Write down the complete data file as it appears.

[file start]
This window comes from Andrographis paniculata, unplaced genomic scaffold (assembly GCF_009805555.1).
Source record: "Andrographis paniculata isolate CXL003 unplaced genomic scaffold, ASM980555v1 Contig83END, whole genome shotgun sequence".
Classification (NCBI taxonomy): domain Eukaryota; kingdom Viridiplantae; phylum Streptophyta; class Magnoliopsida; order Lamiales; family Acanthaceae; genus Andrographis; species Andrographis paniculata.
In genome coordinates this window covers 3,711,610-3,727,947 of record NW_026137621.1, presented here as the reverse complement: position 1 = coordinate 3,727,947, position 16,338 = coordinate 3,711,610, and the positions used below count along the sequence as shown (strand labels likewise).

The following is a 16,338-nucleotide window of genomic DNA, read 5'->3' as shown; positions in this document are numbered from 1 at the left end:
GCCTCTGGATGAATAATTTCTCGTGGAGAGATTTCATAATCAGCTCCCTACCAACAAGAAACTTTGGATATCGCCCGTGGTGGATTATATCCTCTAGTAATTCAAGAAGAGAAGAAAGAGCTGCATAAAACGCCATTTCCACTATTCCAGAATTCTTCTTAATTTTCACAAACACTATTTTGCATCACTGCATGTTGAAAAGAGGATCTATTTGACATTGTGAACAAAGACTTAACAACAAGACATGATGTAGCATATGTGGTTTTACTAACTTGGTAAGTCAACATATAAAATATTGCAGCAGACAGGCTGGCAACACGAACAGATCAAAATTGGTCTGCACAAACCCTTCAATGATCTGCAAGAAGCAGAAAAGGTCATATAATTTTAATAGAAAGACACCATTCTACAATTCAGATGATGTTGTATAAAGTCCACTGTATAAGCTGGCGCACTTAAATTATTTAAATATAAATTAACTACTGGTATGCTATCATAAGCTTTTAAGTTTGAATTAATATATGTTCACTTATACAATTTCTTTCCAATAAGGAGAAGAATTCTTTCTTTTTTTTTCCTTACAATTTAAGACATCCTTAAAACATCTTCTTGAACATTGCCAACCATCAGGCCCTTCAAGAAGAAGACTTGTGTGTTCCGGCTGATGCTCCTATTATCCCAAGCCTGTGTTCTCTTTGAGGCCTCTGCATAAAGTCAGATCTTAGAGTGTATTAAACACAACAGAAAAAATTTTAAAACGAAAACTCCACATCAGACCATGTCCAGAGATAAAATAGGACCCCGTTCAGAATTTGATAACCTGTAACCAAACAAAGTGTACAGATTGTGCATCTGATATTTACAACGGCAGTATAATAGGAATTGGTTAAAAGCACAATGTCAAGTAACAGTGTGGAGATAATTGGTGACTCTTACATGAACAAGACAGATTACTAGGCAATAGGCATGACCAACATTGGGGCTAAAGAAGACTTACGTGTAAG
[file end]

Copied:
This window comes from Andrographis paniculata, unplaced genomic scaffold (assembly GCF_009805555.1).
Source record: "Andrographis paniculata isolate CXL003 unplaced genomic scaffold, ASM980555v1 Contig83END, whole genome shotgun sequence".
Classification (NCBI taxonomy): domain Eukaryota; kingdom Viridiplantae; phylum Streptophyta; class Magnoliopsida; order Lamiales; family Acanthaceae; genus Andrographis; species Andrographis paniculata.
In genome coordinates this window covers 3,711,610-3,727,947 of record NW_026137621.1, presented here as the reverse complement: position 1 = coordinate 3,727,947, position 16,338 = coordinate 3,711,610, and the positions used below count along the sequence as shown (strand labels likewise).

The following is a 16,338-nucleotide window of genomic DNA, read 5'->3' as shown; positions in this document are numbered from 1 at the left end:
GCCTCTGGATGAATAATTTCTCGTGGAGAGATTTCATAATCAGCTCCCTACCAACAAGAAACTTTGGATATCGCCCGTGGTGGATTATATCCTCTAGTAATTCAAGAAGAGAAGAAAGAGCTGCATAAAACGCCATTTCCACTATTCCAGAATTCTTCTTAATTTTCACAAACACTATTTTGCATCACTGCATGTTGAAAAGAGGATCTATTTGACATTGTGAACAAAGACTTAACAACAAGACATGATGTAGCATATGTGGTTTTACTAACTTGGTAAGTCAACATATAAAATATTGCAGCAGACAGGCTGGCAACACGAACAGATCAAAATTGGTCTGCACAAACCCTTCAATGATCTGCAAGAAGCAGAAAAGGTCATATAATTTTAATAGAAAGACACCATTCTACAATTCAGATGATGTTGTATAAAGTCCACTGTATAAGCTGGCGCACTTAAATTATTTAAATATAAATTAACTACTGGTATGCTATCATAAGCTTTTAAGTTTGAATTAATATATGTTCACTTATACAATTTCTTTCCAATAAGGAGAAGAATTCTTTCTTTTTTTTTCCTTACAATTTAAGACATCCTTAAAACATCTTCTTGAACATTGCCAACCATCAGGCCCTTCAAGAAGAAGACTTGTGTGTTCCGGCTGATGCTCCTATTATCCCAAGCCTGTGTTCTCTTTGAGGCCTCTGCATAAAGTCAGATCTTAGAGTGTATTAAACACAACAGAAAAAATTTTAAAACGAAAACTCCACATCAGACCATGTCCAGAGATAAAATAGGACCCCGTTCAGAATTTGATAACCTGTAACCAAACAAAGTGTACAGATTGTGCATCTGATATTTACAACGGCAGTATAATAGGAATTGGTTAAAAGCACAATGTCAAGTAACAGTGTGGAGATAATTGGTGACTCTTACATGAACAAGACAGATTACTAGGCAATAGGCATGACCAACATTGGGGCTAAAGAAGACTTACGTGTAAG